Anybody who knows anything about my theology or my politics will be a bit surprised to see me offering my own words of praise for Oral Roberts who died this past week at age 91. On the other hand, anyone who knows about my heritage and scholarship as a pentecostal will think it perfectly appropriate for me to write in celebration of one of the most remarkable and accomplished religious leaders of the previous century.
I remember Oral Roberts's television show from my early childhood and such guests on the show as Mahalia Jackson. I remember the theme music "Something Good is Going to Happen to You" as the soundtrack to my getting dressed for church on Sundays when I was still in patent leather shoes. And yes I remember when Oral Roberts's fundraising tactics drew the scorn of the media and caused the disappointment of many others when he said that God has threatened to "call me home" if his supporters did not show up with the money.
None of those memories, though, prompts my writing about Roberts. In 2001, I traveled to Tulsa for the first time, to attend a meeting of the Society for Pentecostal Studies, which was being hosted at Oral Roberts University. I knew, of course, that Roberts had founded an accredited institution of higher learning and that at one time that institution even housed a medical school. My college roommate's father was a professor at ORU. And I had seen their sports teams play on ESPN. But when I actually saw the buildings (corny and reminiscent of the 1970s as they were) and actually entered the prayer tower, I gained new respect for a man who was both a visionary and a person who accomplished what he set out to do.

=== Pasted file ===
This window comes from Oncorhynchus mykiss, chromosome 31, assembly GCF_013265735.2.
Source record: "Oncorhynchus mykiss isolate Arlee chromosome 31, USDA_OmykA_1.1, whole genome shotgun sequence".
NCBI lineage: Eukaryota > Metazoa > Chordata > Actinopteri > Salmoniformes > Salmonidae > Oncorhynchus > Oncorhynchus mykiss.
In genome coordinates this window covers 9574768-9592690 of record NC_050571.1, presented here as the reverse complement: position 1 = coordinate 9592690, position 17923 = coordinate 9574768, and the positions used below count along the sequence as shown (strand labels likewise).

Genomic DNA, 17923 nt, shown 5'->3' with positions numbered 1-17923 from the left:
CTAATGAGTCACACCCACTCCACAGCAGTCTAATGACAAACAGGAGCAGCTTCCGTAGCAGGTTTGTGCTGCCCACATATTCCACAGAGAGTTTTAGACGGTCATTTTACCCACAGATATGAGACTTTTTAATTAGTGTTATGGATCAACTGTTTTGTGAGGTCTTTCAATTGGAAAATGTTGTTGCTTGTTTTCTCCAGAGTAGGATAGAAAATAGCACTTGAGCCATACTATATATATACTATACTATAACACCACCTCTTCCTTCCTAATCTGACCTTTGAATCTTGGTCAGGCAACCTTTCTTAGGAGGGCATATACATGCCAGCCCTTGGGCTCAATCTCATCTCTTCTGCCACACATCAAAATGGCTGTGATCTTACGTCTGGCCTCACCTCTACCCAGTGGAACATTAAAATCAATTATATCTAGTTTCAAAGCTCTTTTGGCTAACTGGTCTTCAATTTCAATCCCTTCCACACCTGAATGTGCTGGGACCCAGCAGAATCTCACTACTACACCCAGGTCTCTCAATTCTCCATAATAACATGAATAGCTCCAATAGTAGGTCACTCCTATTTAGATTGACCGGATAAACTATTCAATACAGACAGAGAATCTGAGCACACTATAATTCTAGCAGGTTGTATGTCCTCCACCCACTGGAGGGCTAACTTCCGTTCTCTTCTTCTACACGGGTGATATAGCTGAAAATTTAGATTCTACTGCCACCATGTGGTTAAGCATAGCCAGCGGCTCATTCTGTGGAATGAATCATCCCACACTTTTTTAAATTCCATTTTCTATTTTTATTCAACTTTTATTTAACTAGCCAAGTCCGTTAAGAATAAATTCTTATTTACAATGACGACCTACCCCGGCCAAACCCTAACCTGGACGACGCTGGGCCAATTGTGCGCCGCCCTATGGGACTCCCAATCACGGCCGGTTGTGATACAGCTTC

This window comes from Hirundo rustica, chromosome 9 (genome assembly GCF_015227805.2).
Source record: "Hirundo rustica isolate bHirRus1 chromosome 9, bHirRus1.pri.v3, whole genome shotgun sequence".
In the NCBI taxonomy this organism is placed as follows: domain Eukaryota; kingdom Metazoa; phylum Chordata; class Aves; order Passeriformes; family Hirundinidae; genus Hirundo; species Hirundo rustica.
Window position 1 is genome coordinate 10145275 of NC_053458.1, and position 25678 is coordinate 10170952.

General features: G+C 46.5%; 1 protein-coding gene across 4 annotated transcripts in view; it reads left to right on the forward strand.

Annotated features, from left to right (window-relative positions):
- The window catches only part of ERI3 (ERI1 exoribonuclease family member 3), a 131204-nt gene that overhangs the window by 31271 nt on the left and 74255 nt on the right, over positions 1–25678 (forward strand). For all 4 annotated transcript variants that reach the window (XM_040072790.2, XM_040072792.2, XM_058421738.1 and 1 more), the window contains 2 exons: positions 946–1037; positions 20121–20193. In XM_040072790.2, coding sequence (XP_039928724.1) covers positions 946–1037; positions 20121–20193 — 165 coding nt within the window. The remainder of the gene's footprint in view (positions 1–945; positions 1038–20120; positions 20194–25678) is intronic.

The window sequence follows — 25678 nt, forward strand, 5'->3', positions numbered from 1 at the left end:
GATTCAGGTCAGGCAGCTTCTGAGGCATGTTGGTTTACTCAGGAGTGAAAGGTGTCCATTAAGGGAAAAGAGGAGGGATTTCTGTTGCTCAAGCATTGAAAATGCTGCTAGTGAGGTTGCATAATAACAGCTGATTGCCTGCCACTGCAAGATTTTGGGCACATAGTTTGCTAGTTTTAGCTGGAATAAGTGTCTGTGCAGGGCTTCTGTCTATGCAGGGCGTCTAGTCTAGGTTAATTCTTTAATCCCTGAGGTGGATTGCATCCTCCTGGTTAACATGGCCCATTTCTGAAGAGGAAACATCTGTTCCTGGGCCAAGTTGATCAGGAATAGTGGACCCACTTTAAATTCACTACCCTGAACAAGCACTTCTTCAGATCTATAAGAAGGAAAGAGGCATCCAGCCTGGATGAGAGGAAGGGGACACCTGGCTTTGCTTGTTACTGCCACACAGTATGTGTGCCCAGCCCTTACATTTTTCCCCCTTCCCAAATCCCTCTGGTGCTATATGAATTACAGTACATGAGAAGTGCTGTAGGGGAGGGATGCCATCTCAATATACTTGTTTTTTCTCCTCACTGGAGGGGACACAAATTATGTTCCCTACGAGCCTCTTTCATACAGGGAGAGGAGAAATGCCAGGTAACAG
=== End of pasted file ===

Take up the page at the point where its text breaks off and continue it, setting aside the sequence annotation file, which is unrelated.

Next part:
Having begun his ministry as person with a gift for healing and having decided that the spiritual arts and medical science were not incompatible, Roberts did something that few religious or secular people have done - created an institution. His legacy as the founder and chancellor of ORU outdistances almost any of his critics'. I know that ORU has had its issues, particularly when Richard Roberts was at the helm, but none of that diminishes the accomplishments of Oral Roberts. He was a preacher, evangelist, pentecostal, and visionary. May he rest in peace from his labors and his works follow him.